After I used the Riggs Institute’s methods and materials to teach my daughter the basics of written English, I became fascinated with the possibility of helping some of the children in my community, many of whom seemed to be struggling.
Since I try to stay informed about how teachers and parents are using the Riggs Institute’s materials, I sometimes hear of people who use them in fun-looking ways.
When I recently searched YouTube and Pinterest for “Riggs Phonograms,” for example, I found a number of videos (none of which had been approved by Riggs) in which teachers were using hand signals to practice Riggs phonograms. Have you seen them?
Last week my friend told me about yet another Pinterest pinner who had created a cute set of cards to help children learn phonics facts. Instead of presenting each letter, or multi-letter combination, in isolation, as the Riggs Institute recommends and as the Riggs Institute’s phonogram cards do, this pinner’s set of “Riggs” cards included clever pictures that were intended to give students a visual signal for the associated speech sound.
Many beginning and remedial readers are being asked to complete “learning activities” without being told how they will be helped by them. This is a problem.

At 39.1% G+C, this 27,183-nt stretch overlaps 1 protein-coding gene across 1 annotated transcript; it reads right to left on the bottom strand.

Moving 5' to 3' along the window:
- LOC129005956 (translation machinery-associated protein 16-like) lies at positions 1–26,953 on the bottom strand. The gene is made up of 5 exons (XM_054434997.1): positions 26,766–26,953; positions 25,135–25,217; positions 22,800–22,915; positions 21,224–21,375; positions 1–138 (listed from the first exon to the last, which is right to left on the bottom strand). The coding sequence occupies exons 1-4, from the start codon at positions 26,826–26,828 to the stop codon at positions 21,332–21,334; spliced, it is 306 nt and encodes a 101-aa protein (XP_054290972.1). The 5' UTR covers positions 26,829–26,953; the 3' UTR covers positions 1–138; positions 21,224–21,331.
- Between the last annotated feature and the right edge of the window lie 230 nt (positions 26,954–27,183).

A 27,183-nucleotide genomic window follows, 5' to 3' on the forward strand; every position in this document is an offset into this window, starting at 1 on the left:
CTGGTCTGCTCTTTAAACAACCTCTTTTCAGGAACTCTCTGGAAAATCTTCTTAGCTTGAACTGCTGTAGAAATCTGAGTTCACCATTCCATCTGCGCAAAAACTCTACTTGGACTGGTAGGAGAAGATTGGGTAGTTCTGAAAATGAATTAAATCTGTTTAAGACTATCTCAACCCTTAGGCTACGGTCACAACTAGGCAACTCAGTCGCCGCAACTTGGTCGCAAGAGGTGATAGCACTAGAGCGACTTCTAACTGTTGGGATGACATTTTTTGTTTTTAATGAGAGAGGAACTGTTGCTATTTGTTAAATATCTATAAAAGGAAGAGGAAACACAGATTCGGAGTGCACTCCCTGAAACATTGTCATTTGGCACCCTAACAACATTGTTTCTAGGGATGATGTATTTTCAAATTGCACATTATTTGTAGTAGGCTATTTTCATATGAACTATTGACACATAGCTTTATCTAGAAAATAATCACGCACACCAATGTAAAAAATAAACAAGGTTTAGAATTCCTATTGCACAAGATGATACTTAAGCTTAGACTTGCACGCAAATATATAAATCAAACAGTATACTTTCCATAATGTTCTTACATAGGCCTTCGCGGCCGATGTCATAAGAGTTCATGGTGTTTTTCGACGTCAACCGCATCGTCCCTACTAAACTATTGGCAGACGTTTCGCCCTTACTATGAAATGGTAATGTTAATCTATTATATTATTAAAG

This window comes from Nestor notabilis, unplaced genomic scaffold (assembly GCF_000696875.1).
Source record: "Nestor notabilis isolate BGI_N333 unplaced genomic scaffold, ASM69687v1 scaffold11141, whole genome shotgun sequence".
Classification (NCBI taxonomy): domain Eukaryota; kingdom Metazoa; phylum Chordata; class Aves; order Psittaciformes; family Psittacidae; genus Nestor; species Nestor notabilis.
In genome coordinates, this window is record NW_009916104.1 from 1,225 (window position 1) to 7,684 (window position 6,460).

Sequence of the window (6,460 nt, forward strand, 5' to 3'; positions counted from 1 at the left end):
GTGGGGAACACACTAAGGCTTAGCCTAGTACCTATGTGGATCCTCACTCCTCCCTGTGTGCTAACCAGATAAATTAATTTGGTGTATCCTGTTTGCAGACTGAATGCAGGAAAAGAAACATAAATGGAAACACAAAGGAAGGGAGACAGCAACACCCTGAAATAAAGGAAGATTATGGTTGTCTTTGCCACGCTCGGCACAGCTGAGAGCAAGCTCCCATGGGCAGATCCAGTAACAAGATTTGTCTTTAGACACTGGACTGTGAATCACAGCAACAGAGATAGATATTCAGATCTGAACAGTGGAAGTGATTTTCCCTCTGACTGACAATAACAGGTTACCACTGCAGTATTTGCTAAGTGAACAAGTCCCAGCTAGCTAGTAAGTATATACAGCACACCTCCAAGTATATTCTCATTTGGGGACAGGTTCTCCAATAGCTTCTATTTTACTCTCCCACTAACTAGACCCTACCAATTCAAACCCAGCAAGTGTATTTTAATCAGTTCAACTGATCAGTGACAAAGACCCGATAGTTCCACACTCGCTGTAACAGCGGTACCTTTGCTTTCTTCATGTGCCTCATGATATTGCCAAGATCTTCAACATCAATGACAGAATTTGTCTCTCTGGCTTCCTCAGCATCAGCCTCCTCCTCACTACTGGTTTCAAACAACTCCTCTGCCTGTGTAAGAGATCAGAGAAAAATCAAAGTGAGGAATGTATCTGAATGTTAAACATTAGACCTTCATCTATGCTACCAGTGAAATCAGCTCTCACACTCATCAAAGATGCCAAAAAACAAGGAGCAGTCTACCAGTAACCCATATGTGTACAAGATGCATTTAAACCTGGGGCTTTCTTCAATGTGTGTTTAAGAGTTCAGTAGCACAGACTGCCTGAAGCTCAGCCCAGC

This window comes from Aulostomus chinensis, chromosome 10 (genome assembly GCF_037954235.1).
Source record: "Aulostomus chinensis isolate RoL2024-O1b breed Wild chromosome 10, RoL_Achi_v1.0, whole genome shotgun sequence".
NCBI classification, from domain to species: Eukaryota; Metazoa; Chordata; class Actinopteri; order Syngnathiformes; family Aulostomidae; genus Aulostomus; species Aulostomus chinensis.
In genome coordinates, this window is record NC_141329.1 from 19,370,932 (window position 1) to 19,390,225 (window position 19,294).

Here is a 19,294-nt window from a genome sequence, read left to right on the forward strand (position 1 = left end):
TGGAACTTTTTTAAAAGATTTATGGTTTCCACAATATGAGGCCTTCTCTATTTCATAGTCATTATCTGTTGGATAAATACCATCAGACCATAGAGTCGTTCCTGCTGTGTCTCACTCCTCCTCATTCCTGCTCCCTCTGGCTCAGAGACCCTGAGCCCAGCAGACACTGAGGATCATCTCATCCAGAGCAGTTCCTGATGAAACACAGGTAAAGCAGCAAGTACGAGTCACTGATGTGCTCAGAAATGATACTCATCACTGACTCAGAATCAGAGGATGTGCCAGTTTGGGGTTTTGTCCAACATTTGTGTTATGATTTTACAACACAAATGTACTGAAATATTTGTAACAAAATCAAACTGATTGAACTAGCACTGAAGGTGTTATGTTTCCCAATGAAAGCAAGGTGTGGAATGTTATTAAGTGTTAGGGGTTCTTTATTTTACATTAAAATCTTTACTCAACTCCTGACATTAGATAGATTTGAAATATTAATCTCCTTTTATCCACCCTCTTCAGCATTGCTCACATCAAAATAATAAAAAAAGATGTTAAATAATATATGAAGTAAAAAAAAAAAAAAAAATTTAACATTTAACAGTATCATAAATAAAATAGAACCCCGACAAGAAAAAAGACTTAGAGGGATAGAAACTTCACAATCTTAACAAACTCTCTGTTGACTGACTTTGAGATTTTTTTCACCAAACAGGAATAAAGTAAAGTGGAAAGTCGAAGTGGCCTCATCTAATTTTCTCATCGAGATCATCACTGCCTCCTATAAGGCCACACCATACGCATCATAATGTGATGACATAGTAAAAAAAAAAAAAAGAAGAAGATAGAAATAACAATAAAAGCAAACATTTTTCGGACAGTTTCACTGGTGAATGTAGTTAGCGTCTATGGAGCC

In order to read efficiently, explains Dr. Hilde Mosse in her Complete Handbook of Children’s Reading Disorders, students must understand what they are supposed to be learning. Do yours?
Many teachers of beginning and struggling readers do not realize that the activities they've been told to use will create students who continue to struggle.
Having been mislead into teaching phonics and other decoding skills from worksheets (a recipe for failure), these teachers pass out worksheets throughout the day. They have never been shown how to create champions.
Do you feel that you were well prepared by your college of education? How were you trained to teach children to read, write, and spell? Did you get an opportunity to study the elements of written English?
Sometimes teachers begin using the Riggs program exactly as written and then slip away from it (often through no fault of their own). Although they will start off completely committed to Riggs, they may slowly but surely begin to change key details, to drop important practices, and even to flirt with other programs.
If you want all of your students to become proficient or advanced readers, it will take hard work and a new understanding of what is effective in the classroom. In fact, it will take something called “deliberate practice.”
Since parents of school children are generally eager to help them with their homework, some parents may become confused when Riggs teachers do not send home traditional spelling lists. Unless you help them understand why you are not doing that, they may even become concerned. I’ve heard from many parents who say: “Isn’t that how things have always been done? Why can’t I have a list of spelling words so I can help my child study them? His other teachers always sent one home, and my child needs a lot of help!